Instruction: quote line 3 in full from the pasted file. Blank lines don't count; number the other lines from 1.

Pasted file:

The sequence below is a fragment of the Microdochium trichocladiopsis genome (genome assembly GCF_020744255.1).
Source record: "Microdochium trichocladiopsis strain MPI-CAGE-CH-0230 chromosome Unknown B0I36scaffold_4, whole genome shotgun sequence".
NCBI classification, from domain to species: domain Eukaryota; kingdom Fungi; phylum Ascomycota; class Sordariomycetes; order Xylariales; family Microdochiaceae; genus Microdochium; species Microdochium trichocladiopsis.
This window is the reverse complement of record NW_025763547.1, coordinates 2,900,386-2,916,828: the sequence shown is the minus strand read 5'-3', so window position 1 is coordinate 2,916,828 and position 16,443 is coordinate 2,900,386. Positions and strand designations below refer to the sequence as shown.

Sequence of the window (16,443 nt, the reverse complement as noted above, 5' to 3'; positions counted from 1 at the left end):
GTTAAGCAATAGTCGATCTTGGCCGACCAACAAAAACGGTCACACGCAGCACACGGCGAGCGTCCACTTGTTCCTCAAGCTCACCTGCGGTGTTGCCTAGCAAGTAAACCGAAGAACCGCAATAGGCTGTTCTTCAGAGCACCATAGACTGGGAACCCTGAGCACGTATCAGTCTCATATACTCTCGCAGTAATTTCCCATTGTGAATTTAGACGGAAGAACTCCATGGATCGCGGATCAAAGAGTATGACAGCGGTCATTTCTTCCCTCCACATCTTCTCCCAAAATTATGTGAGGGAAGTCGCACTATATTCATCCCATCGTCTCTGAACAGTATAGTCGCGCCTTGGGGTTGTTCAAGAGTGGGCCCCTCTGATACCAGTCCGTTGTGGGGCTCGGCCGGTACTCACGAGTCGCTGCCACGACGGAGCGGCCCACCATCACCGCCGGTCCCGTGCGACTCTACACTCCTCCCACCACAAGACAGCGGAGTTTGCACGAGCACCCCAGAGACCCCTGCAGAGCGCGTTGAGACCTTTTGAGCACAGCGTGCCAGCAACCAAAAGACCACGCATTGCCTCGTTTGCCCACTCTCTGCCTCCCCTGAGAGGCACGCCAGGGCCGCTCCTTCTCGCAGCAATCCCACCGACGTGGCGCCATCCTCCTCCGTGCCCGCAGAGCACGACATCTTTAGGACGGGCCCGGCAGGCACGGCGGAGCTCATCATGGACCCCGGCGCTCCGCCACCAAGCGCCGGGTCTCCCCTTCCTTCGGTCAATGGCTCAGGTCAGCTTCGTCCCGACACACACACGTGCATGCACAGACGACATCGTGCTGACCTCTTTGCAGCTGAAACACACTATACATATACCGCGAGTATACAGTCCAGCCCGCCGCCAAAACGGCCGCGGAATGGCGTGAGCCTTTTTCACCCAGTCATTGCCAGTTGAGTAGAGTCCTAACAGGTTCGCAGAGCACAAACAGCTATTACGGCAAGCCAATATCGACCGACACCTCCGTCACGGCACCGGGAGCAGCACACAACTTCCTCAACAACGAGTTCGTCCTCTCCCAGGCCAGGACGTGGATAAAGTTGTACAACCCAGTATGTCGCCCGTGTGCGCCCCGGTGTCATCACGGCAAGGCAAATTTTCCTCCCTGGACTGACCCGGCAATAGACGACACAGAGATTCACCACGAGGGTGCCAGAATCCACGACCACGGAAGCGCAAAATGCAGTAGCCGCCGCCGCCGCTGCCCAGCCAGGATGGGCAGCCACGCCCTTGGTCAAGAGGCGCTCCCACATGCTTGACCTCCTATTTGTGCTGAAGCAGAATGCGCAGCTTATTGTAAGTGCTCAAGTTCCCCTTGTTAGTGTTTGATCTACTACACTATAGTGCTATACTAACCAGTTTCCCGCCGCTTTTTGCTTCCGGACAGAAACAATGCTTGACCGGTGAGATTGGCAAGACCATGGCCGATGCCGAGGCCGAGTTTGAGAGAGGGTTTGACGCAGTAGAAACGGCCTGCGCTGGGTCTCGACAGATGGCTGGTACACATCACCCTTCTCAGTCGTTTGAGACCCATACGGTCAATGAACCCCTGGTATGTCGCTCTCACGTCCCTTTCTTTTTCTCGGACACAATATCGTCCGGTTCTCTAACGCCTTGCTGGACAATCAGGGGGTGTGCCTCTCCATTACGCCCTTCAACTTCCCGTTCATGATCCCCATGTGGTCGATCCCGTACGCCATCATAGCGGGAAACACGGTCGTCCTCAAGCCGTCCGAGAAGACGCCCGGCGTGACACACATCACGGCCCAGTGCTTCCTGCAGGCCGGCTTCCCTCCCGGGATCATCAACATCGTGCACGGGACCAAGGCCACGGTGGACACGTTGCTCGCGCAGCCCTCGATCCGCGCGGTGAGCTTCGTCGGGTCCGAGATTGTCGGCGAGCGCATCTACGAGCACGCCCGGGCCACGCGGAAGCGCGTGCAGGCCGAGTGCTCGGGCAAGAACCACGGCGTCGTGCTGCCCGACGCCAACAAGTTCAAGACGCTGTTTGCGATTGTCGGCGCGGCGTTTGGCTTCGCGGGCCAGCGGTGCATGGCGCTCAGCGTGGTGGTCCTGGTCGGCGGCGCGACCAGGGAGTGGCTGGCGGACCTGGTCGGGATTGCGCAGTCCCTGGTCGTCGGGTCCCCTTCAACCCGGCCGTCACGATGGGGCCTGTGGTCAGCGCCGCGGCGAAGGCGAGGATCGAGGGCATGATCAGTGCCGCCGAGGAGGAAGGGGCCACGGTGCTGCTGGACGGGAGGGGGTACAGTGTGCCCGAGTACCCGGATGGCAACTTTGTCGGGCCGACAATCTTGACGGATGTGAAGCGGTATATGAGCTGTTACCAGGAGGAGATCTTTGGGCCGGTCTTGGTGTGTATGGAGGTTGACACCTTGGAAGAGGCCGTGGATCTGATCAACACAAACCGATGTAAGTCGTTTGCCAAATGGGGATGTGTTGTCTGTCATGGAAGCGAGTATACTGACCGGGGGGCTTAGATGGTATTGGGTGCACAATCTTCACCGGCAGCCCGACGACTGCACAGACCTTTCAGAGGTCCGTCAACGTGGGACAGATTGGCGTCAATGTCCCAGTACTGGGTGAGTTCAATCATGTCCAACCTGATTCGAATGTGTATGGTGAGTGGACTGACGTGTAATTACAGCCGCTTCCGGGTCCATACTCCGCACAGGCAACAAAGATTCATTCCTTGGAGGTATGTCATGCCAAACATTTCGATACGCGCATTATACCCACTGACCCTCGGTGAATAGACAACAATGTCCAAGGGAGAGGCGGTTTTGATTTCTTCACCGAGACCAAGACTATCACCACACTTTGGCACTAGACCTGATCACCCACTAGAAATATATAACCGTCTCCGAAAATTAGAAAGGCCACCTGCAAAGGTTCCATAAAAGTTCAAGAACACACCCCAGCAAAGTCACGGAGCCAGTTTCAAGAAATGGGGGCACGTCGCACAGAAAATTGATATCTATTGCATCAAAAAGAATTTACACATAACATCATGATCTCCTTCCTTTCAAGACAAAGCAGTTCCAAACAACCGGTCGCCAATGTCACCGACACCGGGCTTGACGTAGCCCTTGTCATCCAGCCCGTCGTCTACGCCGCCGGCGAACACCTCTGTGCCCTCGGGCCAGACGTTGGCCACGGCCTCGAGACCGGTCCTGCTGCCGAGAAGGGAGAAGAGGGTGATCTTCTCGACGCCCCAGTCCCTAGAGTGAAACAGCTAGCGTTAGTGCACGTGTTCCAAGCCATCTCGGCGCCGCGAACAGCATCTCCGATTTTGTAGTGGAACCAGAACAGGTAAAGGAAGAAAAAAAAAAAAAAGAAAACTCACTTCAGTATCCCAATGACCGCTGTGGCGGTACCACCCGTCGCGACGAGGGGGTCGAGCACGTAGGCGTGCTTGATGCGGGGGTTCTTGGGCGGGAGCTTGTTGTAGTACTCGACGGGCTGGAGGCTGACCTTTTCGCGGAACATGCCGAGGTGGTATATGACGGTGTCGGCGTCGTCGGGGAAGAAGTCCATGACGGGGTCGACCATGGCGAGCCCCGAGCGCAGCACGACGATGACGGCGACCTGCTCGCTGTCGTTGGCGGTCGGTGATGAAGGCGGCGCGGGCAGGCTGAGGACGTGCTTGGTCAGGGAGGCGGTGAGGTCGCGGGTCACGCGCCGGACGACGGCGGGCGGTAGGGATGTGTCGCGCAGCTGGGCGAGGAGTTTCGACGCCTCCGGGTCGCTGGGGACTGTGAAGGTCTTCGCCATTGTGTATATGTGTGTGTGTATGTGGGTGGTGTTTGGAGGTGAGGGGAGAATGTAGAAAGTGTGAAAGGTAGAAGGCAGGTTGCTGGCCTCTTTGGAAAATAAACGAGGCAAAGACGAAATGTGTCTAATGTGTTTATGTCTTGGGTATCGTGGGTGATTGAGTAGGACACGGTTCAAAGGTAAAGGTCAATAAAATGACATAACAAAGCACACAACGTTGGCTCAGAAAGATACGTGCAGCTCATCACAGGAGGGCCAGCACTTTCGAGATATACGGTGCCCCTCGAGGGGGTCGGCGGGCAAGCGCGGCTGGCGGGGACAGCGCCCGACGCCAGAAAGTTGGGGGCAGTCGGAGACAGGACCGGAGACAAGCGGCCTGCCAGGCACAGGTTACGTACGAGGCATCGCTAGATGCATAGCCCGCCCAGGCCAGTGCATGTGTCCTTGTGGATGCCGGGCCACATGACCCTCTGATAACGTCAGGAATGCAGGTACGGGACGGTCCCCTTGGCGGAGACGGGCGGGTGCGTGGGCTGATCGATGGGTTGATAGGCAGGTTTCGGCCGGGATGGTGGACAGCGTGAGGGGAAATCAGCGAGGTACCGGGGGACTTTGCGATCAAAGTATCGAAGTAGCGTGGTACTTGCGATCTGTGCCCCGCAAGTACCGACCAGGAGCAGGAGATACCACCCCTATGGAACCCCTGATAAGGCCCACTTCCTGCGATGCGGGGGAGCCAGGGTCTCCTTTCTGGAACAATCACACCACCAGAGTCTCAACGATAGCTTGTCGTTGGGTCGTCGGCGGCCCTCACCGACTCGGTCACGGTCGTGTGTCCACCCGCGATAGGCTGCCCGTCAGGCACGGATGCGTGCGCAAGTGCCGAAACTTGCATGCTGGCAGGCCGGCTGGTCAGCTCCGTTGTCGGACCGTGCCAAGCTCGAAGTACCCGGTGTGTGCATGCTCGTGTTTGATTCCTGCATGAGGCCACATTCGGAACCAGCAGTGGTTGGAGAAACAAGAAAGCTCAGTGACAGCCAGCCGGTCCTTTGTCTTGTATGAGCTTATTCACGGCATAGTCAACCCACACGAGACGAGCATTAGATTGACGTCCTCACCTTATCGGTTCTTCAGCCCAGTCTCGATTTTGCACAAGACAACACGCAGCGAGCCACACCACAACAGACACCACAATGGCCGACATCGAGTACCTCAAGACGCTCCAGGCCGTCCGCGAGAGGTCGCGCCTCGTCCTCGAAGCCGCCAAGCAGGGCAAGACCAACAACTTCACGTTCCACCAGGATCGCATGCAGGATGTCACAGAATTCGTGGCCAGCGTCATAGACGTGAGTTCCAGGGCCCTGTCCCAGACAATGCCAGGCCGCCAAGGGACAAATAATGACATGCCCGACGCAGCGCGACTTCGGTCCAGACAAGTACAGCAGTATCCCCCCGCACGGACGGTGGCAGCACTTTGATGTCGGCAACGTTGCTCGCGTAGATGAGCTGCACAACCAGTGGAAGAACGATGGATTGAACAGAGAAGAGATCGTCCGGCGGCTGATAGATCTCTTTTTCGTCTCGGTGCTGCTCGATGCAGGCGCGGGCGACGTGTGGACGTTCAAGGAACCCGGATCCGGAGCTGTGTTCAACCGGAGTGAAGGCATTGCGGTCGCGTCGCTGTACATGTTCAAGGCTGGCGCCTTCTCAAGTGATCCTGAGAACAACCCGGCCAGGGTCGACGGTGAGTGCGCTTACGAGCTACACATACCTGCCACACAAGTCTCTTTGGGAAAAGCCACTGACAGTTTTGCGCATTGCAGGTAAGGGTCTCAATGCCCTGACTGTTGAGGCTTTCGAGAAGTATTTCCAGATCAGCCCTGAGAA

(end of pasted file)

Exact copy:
NCBI classification, from domain to species: domain Eukaryota; kingdom Fungi; phylum Ascomycota; class Sordariomycetes; order Xylariales; family Microdochiaceae; genus Microdochium; species Microdochium trichocladiopsis.